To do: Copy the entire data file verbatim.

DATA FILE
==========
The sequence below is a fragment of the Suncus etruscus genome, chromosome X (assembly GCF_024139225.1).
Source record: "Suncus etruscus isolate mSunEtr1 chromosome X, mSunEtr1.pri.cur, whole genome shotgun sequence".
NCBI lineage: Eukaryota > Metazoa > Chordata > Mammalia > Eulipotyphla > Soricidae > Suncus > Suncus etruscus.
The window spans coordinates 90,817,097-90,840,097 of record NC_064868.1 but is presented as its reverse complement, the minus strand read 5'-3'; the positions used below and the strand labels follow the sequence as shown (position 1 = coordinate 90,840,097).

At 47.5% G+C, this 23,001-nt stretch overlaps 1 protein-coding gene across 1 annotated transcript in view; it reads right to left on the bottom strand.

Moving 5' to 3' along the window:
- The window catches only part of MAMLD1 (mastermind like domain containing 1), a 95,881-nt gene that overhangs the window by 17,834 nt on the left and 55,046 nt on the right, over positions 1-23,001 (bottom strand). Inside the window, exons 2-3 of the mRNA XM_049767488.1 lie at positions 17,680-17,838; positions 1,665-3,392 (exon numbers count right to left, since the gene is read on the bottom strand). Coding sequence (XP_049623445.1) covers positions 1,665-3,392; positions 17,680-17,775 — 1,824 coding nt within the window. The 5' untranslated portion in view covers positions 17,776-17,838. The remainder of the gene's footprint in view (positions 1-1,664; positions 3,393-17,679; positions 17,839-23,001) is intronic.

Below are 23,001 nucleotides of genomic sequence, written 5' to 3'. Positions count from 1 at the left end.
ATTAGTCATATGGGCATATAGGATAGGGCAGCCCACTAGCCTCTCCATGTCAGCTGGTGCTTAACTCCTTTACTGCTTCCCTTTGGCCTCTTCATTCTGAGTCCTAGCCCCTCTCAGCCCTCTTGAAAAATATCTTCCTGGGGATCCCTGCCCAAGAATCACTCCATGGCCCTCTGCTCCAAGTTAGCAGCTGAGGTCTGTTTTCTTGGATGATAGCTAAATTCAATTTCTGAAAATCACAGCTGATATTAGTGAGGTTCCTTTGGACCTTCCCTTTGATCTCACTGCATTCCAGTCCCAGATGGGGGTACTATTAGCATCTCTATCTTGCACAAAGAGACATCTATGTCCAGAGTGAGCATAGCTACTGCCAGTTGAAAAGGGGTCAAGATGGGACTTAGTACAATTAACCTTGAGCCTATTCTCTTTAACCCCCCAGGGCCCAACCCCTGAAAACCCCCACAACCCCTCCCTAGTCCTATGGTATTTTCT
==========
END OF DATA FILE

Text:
The sequence below is a fragment of the Suncus etruscus genome, chromosome X (assembly GCF_024139225.1).
Source record: "Suncus etruscus isolate mSunEtr1 chromosome X, mSunEtr1.pri.cur, whole genome shotgun sequence".
NCBI lineage: Eukaryota > Metazoa > Chordata > Mammalia > Eulipotyphla > Soricidae > Suncus > Suncus etruscus.
The window spans coordinates 90,817,097-90,840,097 of record NC_064868.1 but is presented as its reverse complement, the minus strand read 5'-3'; the positions used below and the strand labels follow the sequence as shown (position 1 = coordinate 90,840,097).

At 47.5% G+C, this 23,001-nt stretch overlaps 1 protein-coding gene across 1 annotated transcript in view; it reads right to left on the bottom strand.

Moving 5' to 3' along the window:
- The window catches only part of MAMLD1 (mastermind like domain containing 1), a 95,881-nt gene that overhangs the window by 17,834 nt on the left and 55,046 nt on the right, over positions 1-23,001 (bottom strand). Inside the window, exons 2-3 of the mRNA XM_049767488.1 lie at positions 17,680-17,838; positions 1,665-3,392 (exon numbers count right to left, since the gene is read on the bottom strand). Coding sequence (XP_049623445.1) covers positions 1,665-3,392; positions 17,680-17,775 — 1,824 coding nt within the window. The 5' untranslated portion in view covers positions 17,776-17,838. The remainder of the gene's footprint in view (positions 1-1,664; positions 3,393-17,679; positions 17,839-23,001) is intronic.

Below are 23,001 nucleotides of genomic sequence, written 5' to 3'. Positions count from 1 at the left end.
ATTAGTCATATGGGCATATAGGATAGGGCAGCCCACTAGCCTCTCCATGTCAGCTGGTGCTTAACTCCTTTACTGCTTCCCTTTGGCCTCTTCATTCTGAGTCCTAGCCCCTCTCAGCCCTCTTGAAAAATATCTTCCTGGGGATCCCTGCCCAAGAATCACTCCATGGCCCTCTGCTCCAAGTTAGCAGCTGAGGTCTGTTTTCTTGGATGATAGCTAAATTCAATTTCTGAAAATCACAGCTGATATTAGTGAGGTTCCTTTGGACCTTCCCTTTGATCTCACTGCATTCCAGTCCCAGATGGGGGTACTATTAGCATCTCTATCTTGCACAAAGAGACATCTATGTCCAGAGTGAGCATAGCTACTGCCAGTTGAAAAGGGGTCAAGATGGGACTTAGTACAATTAACCTTGAGCCTATTCTCTTTAACCCCCCAGGGCCCAACCCCTGAAAACCCCCACAACCCCTCCCTAGTCCTATGGTATTTTCT